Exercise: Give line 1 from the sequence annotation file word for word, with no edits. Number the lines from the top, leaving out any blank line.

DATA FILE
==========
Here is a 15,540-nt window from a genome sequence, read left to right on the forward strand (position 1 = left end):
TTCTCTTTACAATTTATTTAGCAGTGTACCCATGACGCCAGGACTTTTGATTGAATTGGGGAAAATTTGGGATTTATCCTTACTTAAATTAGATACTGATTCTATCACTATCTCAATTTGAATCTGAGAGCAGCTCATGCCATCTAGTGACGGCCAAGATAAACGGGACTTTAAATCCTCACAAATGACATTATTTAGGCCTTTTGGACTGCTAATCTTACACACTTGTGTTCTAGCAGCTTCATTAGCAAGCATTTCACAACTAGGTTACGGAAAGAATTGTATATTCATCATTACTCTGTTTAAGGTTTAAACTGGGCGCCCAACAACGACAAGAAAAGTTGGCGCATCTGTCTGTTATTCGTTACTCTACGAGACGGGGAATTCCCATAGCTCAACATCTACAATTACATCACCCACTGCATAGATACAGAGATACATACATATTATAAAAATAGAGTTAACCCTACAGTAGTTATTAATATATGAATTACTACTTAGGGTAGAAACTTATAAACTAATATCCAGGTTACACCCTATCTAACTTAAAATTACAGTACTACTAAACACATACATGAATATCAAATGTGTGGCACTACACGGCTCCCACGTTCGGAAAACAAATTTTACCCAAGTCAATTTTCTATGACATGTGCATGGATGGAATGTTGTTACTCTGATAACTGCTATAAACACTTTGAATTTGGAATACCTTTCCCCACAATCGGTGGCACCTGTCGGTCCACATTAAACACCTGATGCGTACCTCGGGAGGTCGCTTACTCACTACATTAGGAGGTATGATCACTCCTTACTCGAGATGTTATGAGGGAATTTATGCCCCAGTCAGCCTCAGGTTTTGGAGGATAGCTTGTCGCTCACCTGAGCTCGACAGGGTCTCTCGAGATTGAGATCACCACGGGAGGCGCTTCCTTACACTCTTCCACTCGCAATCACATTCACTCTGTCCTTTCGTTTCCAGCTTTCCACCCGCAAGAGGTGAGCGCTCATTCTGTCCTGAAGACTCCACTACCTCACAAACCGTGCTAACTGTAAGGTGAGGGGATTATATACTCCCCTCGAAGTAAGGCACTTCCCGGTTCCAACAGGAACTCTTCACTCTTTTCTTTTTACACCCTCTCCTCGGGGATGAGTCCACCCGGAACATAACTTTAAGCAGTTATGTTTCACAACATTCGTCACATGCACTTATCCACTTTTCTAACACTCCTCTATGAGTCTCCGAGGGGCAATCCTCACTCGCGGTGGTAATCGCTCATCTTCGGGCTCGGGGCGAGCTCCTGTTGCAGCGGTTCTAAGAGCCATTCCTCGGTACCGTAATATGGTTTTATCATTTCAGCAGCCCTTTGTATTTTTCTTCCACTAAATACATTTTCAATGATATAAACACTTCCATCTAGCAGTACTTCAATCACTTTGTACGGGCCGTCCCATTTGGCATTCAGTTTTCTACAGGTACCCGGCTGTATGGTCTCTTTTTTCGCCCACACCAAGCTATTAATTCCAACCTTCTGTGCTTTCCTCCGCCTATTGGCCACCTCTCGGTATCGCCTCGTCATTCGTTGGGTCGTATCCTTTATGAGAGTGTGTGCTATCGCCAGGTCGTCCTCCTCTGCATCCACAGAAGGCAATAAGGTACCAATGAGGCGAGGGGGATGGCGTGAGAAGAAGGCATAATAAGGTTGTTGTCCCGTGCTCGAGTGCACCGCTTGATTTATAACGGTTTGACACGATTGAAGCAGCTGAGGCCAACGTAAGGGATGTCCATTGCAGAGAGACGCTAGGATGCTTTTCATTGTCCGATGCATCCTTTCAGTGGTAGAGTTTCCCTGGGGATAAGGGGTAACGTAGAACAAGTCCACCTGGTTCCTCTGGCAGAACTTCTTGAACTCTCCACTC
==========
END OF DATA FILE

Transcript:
Here is a 15,540-nt window from a genome sequence, read left to right on the forward strand (position 1 = left end):